One of my former teachers, Dr. Kenneth Fischer, passed away yesterday, after a brief illness.
Dr. Fischer was a protégé of Eugene Rousseau, and, over the past 30 years at the University of Georgia, established himself as a major force in classical saxophone performance and teaching. His close associations with composers like the late Jindřich Feld fueled an influx of new compositions for the instrument. He was active and involved with the World Saxophone Congress and the North American Saxophone Alliance, and was making plans to host the latter’s 2010 conference.
Read the UGA Hugh Hodgson School of Music announcement here.
Here are a few things that I learned from Dr. Fischer.
Some things about saxophone playing:
- You shouldn’t have to strain for the altissimo notes. Relax and let them come.
- Every note is part of a larger musical gesture. Every note.
- There’s something to be said for keeping the fingers close to the keys and closing them with a feather touch, but it’s also worth exploring larger, more aggressive movements for fingering. Saxophone keys aren’t flute keys.
- Every sound is interesting and beautiful and musical. If the composer calls for key pops or multiphonics or flutter tonguing, commit to making those sounds really work musically. Practice them like you mean it.
- Sometimes, what you really need is to struggle with a piece that’s way over your head. Other times, what you really need is to play a piece that you can absolutely nail. Do some of each.
- A pleasing tone doesn’t mean much without good pitch and rhythm. Don’t just work on fundamentals, work on all the fundamentals.
- One of Dr. Fischer’s favorite things to say to a student after a recital was, “That was terrific! But next time, use a reed.” It was a joke. Or was it?
Some things not about saxophone playing:
- Relationships with other people are more important than anything, even music.
- Take time to talk to people. Hear their stories, and share yours. Everything else can wait.
- Every birthday deserves a celebration, complete with singing and cake.
8 thoughts on “Kenneth Fischer, saxophonist, teacher, and friend”
I came to the University of Georgia 5 years ago expecting to be whipped, beaten, and bruised into being a great saxophonist. Instead, what I came away with the most were your final three entries. I came solely because I wanted to be a better saxophonist…and ended up becoming a much better person. If someone ever asked me what I thought about Dr. Fischer, that would be it. He created, over 3 decades, a studio full of respectful people who loved music and would do anything that he asked them to. That kind of trust should never be taken lightly.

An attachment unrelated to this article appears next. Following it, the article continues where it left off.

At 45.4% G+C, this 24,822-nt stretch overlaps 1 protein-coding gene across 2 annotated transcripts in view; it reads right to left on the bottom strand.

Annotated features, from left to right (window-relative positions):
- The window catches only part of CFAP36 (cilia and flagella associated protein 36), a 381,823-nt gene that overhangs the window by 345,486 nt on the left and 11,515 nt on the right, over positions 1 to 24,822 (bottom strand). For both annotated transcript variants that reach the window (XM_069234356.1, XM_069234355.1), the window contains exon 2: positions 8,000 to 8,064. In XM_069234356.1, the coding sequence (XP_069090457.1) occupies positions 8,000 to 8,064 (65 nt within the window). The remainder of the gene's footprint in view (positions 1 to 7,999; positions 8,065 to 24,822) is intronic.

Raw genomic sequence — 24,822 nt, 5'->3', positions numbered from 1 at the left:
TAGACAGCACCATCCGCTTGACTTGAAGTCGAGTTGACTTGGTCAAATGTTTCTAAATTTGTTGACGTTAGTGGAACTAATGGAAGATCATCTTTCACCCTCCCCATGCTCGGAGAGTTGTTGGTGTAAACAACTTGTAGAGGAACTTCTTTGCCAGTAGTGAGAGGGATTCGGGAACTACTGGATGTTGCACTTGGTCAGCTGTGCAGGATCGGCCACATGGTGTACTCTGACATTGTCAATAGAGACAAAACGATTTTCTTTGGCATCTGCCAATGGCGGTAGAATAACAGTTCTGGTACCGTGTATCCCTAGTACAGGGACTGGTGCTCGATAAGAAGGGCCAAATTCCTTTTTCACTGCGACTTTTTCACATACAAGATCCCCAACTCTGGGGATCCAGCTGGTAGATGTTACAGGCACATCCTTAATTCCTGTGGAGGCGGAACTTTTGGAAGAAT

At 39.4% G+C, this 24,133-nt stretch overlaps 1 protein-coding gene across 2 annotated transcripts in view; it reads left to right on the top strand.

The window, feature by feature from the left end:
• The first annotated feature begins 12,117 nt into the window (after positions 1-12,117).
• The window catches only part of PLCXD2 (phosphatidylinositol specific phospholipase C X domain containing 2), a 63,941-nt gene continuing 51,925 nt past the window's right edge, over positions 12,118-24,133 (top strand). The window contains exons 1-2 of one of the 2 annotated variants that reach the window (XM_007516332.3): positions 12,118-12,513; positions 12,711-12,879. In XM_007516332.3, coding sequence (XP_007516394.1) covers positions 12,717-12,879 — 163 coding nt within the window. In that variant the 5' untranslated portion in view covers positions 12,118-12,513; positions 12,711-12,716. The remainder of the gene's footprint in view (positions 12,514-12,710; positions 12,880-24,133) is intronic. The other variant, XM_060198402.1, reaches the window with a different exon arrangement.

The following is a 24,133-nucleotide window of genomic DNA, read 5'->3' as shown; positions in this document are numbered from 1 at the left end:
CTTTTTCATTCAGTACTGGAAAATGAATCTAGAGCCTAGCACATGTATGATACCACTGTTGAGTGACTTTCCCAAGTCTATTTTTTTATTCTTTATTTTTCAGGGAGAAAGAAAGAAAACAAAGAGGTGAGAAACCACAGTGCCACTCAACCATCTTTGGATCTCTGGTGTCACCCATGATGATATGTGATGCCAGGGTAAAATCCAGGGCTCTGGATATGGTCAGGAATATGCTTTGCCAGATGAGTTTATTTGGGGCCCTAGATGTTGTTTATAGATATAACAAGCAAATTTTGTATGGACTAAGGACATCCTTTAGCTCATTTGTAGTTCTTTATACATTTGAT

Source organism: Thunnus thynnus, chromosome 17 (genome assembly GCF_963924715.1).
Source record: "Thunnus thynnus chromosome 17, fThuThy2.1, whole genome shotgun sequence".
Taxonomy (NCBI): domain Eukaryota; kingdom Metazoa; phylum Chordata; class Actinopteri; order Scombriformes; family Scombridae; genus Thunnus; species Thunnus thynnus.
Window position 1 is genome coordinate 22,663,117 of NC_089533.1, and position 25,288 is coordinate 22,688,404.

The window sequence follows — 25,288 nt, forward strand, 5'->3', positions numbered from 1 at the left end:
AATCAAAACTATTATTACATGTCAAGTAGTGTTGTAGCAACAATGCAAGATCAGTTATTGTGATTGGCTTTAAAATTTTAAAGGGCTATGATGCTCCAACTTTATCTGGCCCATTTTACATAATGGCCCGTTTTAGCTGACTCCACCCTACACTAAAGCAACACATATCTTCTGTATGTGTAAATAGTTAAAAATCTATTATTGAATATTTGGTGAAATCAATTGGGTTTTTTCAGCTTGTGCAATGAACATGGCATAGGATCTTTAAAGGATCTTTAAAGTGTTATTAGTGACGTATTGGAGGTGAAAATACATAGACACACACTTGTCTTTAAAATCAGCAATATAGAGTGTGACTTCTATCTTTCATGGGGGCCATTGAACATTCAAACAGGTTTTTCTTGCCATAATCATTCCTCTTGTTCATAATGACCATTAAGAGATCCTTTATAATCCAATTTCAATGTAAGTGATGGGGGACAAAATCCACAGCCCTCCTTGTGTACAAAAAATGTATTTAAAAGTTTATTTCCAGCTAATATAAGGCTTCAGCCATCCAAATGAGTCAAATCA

Very well said.
Absolutely. Every word true! He meant a lot to me for sure. He will be greatly missed.
what sad news! I often wonder what would have happened if I had gone to UGA for my MM instead of UNCG. Its never easy to see a respected name go but i’m sure it must be harder for those who have worked with Dr. Fischer.
I am just finding out this very sad news on January 26, 2010. Having become less than active in NASA over the past few years, I only occasionally check on the Alliance website, therefore I had not heard previously about Ken’s passing. Though I would be unable to attend the conference in March, I am glad to see on the conference schedule a tribute to this great champion of the instrument. I regret not having been more often in his obviously energizing and enriching presence, yet I am grateful for the brief association I had with him years ago as part of a conference planning committee. I did get the pleasure of hearing him perform several times at Saxophone Alliance events, and I was always inspired by his mastery. I also learned much from him. I will miss him too.
I have been assigning my saxophone student to do research on Sax, Mule, Rousseau, and now Dr. Fischer. She wasn’t sure where to look. I sent her here so she could understand. I read through it and am now crying and smiling. Thank you so much, Bret. It means so much to have this to look back on and refocus.
Ken and I were in school together at Michigan State.
I sat next to him in the saxophone section and we were competitors AND friends. I learned some things from him and had a great respect for his diligence and determination to be the best saxophonist he could be. Those of you who were his students surely were inspired by him.